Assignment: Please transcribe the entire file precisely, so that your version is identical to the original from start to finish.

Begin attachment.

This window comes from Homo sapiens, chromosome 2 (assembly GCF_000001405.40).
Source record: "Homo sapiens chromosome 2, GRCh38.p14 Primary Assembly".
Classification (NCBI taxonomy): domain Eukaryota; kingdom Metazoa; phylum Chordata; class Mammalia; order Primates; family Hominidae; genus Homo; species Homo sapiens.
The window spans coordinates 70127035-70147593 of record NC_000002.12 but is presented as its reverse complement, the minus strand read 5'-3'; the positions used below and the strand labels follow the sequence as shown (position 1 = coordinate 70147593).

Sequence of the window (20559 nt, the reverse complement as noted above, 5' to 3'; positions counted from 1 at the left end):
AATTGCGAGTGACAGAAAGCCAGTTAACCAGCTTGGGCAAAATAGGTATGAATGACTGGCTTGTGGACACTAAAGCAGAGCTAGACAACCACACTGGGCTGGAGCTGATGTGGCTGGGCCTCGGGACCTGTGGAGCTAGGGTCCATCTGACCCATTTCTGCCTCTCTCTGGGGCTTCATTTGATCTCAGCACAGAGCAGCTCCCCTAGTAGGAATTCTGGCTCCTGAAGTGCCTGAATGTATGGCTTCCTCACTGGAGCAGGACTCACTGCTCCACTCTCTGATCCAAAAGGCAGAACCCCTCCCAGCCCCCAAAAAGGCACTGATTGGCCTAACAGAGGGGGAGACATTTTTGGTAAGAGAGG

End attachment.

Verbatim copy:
This window comes from Homo sapiens, chromosome 2 (assembly GCF_000001405.40).
Source record: "Homo sapiens chromosome 2, GRCh38.p14 Primary Assembly".
Classification (NCBI taxonomy): domain Eukaryota; kingdom Metazoa; phylum Chordata; class Mammalia; order Primates; family Hominidae; genus Homo; species Homo sapiens.
The window spans coordinates 70127035-70147593 of record NC_000002.12 but is presented as its reverse complement, the minus strand read 5'-3'; the positions used below and the strand labels follow the sequence as shown (position 1 = coordinate 70147593).

Sequence of the window (20559 nt, the reverse complement as noted above, 5' to 3'; positions counted from 1 at the left end):
AATTGCGAGTGACAGAAAGCCAGTTAACCAGCTTGGGCAAAATAGGTATGAATGACTGGCTTGTGGACACTAAAGCAGAGCTAGACAACCACACTGGGCTGGAGCTGATGTGGCTGGGCCTCGGGACCTGTGGAGCTAGGGTCCATCTGACCCATTTCTGCCTCTCTCTGGGGCTTCATTTGATCTCAGCACAGAGCAGCTCCCCTAGTAGGAATTCTGGCTCCTGAAGTGCCTGAATGTATGGCTTCCTCACTGGAGCAGGACTCACTGCTCCACTCTCTGATCCAAAAGGCAGAACCCCTCCCAGCCCCCAAAAAGGCACTGATTGGCCTAACAGAGGGGGAGACATTTTTGGTAAGAGAGG